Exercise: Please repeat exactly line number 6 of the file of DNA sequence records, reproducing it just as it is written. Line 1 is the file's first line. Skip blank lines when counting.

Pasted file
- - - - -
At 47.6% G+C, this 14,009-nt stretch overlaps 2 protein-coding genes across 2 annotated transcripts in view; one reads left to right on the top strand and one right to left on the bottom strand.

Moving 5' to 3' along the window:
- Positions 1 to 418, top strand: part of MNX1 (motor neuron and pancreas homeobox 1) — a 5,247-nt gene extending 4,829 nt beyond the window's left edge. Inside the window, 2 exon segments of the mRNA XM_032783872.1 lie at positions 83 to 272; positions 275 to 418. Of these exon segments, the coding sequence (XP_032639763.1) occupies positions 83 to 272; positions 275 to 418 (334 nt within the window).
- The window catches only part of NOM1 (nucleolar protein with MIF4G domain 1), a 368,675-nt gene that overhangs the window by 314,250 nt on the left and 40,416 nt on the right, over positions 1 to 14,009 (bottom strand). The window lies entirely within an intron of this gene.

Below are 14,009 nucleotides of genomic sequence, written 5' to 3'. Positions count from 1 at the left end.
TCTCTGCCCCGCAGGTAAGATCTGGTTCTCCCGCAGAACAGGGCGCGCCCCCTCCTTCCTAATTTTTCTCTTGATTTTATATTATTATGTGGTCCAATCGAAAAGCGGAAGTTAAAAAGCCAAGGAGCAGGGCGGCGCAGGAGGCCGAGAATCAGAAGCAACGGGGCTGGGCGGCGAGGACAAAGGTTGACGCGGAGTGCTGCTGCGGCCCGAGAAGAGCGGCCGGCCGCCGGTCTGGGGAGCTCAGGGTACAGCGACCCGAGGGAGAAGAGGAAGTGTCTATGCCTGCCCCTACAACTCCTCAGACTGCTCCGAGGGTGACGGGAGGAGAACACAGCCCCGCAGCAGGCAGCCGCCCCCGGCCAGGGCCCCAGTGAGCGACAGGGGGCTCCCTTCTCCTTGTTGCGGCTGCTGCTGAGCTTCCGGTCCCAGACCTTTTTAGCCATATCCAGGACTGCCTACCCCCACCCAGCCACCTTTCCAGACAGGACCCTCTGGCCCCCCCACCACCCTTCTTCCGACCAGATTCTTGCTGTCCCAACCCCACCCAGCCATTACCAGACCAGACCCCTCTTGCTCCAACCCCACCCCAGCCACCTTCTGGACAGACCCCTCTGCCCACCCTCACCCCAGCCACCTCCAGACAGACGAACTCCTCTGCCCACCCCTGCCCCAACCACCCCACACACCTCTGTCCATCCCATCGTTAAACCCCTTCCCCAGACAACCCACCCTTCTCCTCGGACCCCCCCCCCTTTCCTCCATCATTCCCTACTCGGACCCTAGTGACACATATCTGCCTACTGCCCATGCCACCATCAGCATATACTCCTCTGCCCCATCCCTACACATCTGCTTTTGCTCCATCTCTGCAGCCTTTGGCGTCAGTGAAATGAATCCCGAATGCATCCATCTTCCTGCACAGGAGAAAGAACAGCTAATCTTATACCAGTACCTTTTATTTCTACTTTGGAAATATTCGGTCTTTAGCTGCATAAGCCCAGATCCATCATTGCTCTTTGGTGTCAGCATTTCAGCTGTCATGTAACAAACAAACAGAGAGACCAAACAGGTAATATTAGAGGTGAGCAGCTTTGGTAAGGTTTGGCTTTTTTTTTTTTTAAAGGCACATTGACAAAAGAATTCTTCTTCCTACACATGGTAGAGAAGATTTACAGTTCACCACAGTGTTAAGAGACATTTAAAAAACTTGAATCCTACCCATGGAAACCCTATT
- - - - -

TCTCTGCCCCGCAGGTAAGATCTGGTTCTCCCGCAGAACAGGGCGCGCCCCCTCCTTCCTAATTTTTCTCTTGATTTTATATTATTATGTGGTCCAATCGAAAAGCGGAAGTTAAAAAGCCAAGGAGCAGGGCGGCGCAGGAGGCCGAGAATCAGAAGCAACGGGGCTGGGCGGCGAGGACAAAGGTTGACGCGGAGTGCTGCTGCGGCCCGAGAAGAGCGGCCGGCCGCCGGTCTGGGGAGCTCAGGGTACAGCGACCCGAGGGAGAAGAGGAAGTGTCTATGCCTGCCCCTACAACTCCTCAGACTGCTCCGAGGGTGACGGGAGGAGAACACAGCCCCGCAGCAGGCAGCCGCCCCCGGCCAGGGCCCCAGTGAGCGACAGGGGGCTCCCTTCTCCTTGTTGCGGCTGCTGCTGAGCTTCCGGTCCCAGACCTTTTTAGCCATATCCAGGACTGCCTACCCCCACCCAGCCACCTTTCCAGACAGGACCCTCTGGCCCCCCCACCACCCTTCTTCCGACCAGATTCTTGCTGTCCCAACCCCACCCAGCCATTACCAGACCAGACCCCTCTTGCTCCAACCCCACCCCAGCCACCTTCTGGACAGACCCCTCTGCCCACCCTCACCCCAGCCACCTCCAGACAGACGAACTCCTCTGCCCACCCCTGCCCCAACCACCCCACACACCTCTGTCCATCCCATCGTTAAACCCCTTCCCCAGACAACCCACCCTTCTCCTCGGACCCCCCCCCCTTTCCTCCATCATTCCCTACTCGGACCCTAGTGACACATATCTGCCTACTGCCCATGCCACCATCAGCATATACTCCTCTGCCCCATCCCTACACATCTGCTTTTGCTCCATCTCTGCAGCCTTTGGCGTCAGTGAAATGAATCCCGAATGCATCCATCTTCCTGCACAGGAGAAAGAACAGCTAATCTTATACCAGTACCTTTTATTTCTACTTTGGAAATATTCGGTCTTTAGCTGCATAAGCCCAGATCCATCATTGCTCTTTGGTGTCAGCATTTCAGCTGTCATGTAACAAACAAACAGAGAGACCAAACAGGTAATATTAGAGGTGAGCAGCTTTGGTAAGGTTTGGCTTTTTTTTTTTTTAAAGGCACATTGACAAAAGAATTCTTCTTCCTACACATGGTAGAGAAGATTTACAGTTCACCACAGTGTTAAGAGACATTTAAAAAACTTGAATCCTACCCATGGAAACCCTATT